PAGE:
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State v. Mann

Court of Appeals of North Carolina

December 2, 2014

STATE OF NORTH CAROLINA
v.
CHRISTOPHER ASHLEY MANN, Defendant

Heard in the Court of Appeals September 24, 2014

Page 139

Attorney General Roy Cooper, by Assistant Attorney General Kimberly N. Callahan, for the State.

The Robinson Law Firm, P.A., by Leslie S. Robinson, for defendant-appellant.

BRYANT, Judge. Judges ELMORE and ERVIN concur.

OPINION

Page 140

Appeal by defendant from judgment entered 15 August 2013 by Judge Alma L. Hinton in Pitt County Superior Court, No. 12 CRS 050058.

BRYANT, Judge.

An indictment which sets forth a clear statement of the offense for which the defendant has been charged is not fatally defective. Where a defendant presents one argument to the trial court and a different argument on appeal, defendant's argument on appeal will be deemed waived. Where three questions asked by the prosecutor were not necessarily leading, and where defendant failed to show how the asking of those questions prejudiced him, the trial court did not abuse its discretion in allowing those questions to be asked of a witness. Defendant may not complain on appeal about the admission of testimony to which he opened the door before the trial court.

On 29 May 2012, defendant Christopher Ashley Mann was indicted on one count of felony secret peeping. The charge came on for trial during the 13 August 2013 criminal session of Pitt County Superior Court, the Honorable Alma J. Hinton, Judge presiding. At trial, the State's evidence tended to show the following.

In August 2010, defendant and his wife Amy invited Amy's friend, Barbara Dauberman, to stay with them at their home in Winterville. Barbara accepted the invitation since she needed a place to stay while her infant son was being treated for a heart defect at Pitt County Memorial Hospital. While staying at defendant's home, Barbara lived in an upstairs bedroom which shared a bathroom with a second upstairs bedroom. Defendant and Amy's bedroom was located downstairs.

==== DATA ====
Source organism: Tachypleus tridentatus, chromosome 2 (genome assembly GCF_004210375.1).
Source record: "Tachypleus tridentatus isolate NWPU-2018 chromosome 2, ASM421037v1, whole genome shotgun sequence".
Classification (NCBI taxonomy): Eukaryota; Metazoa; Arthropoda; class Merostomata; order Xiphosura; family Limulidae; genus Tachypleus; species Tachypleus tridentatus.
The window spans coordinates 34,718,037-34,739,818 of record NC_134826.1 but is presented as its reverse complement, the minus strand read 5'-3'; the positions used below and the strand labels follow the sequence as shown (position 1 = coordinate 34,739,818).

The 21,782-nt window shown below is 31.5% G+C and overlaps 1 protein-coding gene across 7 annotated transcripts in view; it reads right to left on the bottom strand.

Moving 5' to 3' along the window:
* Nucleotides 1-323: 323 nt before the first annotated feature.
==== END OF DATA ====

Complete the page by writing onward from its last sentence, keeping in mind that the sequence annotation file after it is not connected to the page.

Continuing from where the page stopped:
On 13 September 2010, Barbara spent the day at the hospital with her son, returning to defendant's home at around 10:00 p.m. that evening. After returning to the home, Barbara went upstairs to fold her laundry and use the bathroom. Upon entering the bathroom, Barbara noticed a screw in the sink and some pink insulation in the toilet. Barbara then looked up and noticed that the air vent in the ceiling was missing a screw, that its slats had been bent, and that a neon blue light was visible inside the vent. After getting a chair to stand on so she could inspect the vent more closely, Barbara noticed a black surveillance camera inside the air vent.

Barbara then went downstairs and asked Amy to come upstairs with her to see the camera. Upon seeing the camera, Amy appeared to be " in shock" and " disgusted." Amy retrieved a screwdriver from downstairs to unscrew the air vent cover and attempted to pull out the camera, but she had to go into the attic to unplug the camera's cables. When defendant came upstairs to see what Barbara and Amy were doing, Barbara accused defendant of installing ...


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